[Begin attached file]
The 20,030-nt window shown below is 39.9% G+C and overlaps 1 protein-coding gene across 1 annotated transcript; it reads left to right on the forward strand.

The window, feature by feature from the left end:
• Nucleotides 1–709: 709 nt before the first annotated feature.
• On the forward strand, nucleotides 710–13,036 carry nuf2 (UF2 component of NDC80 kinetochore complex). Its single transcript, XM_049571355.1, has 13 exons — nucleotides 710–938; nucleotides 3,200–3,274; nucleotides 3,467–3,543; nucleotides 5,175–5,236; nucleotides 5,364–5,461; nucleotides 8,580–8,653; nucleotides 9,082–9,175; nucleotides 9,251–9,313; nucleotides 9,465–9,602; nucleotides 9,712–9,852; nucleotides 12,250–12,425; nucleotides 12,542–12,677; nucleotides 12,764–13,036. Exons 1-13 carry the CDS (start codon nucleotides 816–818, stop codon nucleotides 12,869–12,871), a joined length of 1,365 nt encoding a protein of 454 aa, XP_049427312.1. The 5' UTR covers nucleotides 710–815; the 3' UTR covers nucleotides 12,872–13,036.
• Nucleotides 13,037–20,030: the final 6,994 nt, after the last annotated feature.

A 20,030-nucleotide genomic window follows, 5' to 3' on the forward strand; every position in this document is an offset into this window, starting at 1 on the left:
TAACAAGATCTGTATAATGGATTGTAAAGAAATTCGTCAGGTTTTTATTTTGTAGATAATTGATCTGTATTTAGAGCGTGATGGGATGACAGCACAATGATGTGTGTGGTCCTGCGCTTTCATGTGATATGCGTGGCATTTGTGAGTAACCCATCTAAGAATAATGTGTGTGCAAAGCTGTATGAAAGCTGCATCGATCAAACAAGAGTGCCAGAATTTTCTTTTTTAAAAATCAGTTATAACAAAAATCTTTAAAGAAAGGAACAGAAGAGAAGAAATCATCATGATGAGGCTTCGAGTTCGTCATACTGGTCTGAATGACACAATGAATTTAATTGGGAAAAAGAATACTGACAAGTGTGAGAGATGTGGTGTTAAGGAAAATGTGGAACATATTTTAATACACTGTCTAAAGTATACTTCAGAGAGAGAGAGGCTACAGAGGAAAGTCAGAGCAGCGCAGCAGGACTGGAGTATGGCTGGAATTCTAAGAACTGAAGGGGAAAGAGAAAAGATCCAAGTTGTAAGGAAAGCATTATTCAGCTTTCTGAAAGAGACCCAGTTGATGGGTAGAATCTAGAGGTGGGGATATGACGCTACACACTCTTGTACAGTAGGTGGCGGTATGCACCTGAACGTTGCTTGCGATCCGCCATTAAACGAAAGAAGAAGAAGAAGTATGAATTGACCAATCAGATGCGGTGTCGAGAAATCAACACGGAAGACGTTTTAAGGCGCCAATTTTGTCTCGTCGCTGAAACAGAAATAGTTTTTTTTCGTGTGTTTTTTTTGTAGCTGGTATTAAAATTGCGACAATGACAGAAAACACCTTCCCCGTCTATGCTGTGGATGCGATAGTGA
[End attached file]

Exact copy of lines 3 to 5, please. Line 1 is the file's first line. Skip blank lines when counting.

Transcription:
• Nucleotides 1–709: 709 nt before the first annotated feature.
• On the forward strand, nucleotides 710–13,036 carry nuf2 (UF2 component of NDC80 kinetochore complex). Its single transcript, XM_049571355.1, has 13 exons — nucleotides 710–938; nucleotides 3,200–3,274; nucleotides 3,467–3,543; nucleotides 5,175–5,236; nucleotides 5,364–5,461; nucleotides 8,580–8,653; nucleotides 9,082–9,175; nucleotides 9,251–9,313; nucleotides 9,465–9,602; nucleotides 9,712–9,852; nucleotides 12,250–12,425; nucleotides 12,542–12,677; nucleotides 12,764–13,036. Exons 1-13 carry the CDS (start codon nucleotides 816–818, stop codon nucleotides 12,869–12,871), a joined length of 1,365 nt encoding a protein of 454 aa, XP_049427312.1. The 5' UTR covers nucleotides 710–815; the 3' UTR covers nucleotides 12,872–13,036.
• Nucleotides 13,037–20,030: the final 6,994 nt, after the last annotated feature.